The GBCL hired an independent traffic engineer to review the developers’ traffic impact study, O’Hara said.

“He has found numerous inaccuracies throughout it,” he said. “If the volume of traffic is drastically understated, then all of this is mute. It is a lot of hard work down the drain.”

While the committee mentioned the developers’ lack of community engagement, Bordelon did push some of the blame off on the pandemic, noting the difficulty of organizing public meetings amid COVID-19.

“The pandemic has kept us from meeting,” Bordelon said.

However, he ended his monologue touching on the necessity of a community benefits agreement, a legally binding contract between the developers and local community about the property. Bills requiring community benefits agreements for development projects receiving City support have been debated by the Philadelphia City Council in the past, though Mayor Jim Kenney let the window of time to decide expire on the most recent draft ordinance in December 2019, preventing it from becoming law.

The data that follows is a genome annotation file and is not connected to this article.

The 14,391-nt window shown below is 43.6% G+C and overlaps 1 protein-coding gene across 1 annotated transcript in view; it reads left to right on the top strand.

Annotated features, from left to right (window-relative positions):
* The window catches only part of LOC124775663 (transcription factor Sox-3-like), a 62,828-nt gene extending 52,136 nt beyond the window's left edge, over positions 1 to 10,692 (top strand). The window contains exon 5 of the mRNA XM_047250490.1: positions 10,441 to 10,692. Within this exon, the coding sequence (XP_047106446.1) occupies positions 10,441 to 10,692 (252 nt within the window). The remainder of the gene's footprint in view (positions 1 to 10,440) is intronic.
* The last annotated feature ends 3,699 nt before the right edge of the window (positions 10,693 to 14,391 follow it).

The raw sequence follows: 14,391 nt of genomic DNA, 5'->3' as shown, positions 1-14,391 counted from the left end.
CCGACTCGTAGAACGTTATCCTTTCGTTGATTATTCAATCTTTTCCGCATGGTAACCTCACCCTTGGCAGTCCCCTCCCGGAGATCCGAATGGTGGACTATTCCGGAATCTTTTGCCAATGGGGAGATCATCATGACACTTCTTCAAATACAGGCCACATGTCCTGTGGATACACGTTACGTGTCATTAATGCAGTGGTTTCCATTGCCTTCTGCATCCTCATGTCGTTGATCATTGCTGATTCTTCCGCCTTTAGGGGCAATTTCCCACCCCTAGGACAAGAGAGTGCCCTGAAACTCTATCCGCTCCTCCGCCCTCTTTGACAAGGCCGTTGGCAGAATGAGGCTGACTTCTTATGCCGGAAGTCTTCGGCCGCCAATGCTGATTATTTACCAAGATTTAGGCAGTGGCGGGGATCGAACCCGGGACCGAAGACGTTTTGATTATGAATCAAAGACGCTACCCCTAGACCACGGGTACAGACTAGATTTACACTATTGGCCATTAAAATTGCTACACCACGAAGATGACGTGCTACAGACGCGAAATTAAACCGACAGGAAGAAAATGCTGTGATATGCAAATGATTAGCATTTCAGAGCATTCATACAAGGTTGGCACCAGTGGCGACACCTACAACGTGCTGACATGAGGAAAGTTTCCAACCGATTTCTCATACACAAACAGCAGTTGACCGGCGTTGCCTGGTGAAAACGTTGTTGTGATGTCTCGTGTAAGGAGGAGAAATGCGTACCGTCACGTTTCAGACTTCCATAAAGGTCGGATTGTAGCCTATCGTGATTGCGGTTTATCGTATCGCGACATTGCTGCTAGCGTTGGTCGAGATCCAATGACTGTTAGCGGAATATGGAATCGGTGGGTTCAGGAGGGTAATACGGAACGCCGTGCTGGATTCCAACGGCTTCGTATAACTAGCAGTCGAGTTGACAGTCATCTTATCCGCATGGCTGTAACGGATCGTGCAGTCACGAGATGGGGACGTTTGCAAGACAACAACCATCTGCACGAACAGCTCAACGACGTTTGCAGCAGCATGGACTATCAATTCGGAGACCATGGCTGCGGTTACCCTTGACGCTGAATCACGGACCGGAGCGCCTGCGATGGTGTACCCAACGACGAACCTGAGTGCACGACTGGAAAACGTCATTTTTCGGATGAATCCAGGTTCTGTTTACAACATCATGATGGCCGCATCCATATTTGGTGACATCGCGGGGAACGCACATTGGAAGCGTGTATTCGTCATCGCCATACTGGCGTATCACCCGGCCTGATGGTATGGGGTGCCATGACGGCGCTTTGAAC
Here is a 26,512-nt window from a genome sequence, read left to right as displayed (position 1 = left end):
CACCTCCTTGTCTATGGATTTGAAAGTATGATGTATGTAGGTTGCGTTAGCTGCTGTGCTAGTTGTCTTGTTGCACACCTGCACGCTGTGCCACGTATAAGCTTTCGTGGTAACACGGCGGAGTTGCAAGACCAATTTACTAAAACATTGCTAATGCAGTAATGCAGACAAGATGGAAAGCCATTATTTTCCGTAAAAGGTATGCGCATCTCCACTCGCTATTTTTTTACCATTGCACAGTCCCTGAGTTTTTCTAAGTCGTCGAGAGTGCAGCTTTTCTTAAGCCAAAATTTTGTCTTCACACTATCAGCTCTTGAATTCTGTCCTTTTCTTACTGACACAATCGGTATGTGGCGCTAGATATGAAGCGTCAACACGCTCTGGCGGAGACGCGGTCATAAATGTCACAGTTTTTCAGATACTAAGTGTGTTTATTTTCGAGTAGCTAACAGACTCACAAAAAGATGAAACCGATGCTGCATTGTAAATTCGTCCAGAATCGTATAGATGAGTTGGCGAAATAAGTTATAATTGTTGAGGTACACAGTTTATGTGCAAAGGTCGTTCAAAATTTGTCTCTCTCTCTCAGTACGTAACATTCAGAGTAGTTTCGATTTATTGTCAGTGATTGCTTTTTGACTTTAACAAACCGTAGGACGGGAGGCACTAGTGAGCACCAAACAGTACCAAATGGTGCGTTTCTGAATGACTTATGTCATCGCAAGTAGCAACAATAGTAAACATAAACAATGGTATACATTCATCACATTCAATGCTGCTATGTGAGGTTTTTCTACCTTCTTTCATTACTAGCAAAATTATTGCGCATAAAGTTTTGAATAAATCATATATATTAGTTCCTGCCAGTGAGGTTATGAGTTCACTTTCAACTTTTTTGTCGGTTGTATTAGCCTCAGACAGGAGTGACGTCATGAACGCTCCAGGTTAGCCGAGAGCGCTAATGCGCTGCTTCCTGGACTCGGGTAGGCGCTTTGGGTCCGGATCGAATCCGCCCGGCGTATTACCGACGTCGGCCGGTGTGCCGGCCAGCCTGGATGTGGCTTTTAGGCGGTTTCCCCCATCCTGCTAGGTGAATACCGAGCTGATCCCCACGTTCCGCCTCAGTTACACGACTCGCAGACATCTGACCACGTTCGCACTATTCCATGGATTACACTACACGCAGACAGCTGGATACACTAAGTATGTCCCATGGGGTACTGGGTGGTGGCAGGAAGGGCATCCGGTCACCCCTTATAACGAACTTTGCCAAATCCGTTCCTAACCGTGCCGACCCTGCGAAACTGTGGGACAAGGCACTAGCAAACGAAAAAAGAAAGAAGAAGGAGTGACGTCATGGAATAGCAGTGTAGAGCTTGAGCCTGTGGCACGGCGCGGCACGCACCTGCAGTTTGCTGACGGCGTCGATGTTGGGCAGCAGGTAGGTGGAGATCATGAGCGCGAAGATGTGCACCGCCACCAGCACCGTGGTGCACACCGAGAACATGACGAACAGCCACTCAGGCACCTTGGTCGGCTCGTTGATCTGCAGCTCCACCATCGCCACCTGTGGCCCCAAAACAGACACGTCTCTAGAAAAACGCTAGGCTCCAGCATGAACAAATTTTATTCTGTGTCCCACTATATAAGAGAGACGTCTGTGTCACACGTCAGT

“The content of any agreement is something that needs to be discussed with fuller knowledge of the project,” Bordelon said. “The substance is something that within Somerton Civic is a matter about which the Civic’s membership has the ultimate say.”

Other individual residents also aired their complaints during the review. 

“You seriously need to relocate to another area that is not residential,” resident Judith Livi said. “Who are you trying to kid here?”

The feedback presented to the CDR came from many different representatives of the local community.

“I cannot be quiet when my community and business is being put at risk,” Jack Bienenfeld, a local resident, developer, and engineer, said. “The development has the probability of doing irreparable harm to the community.”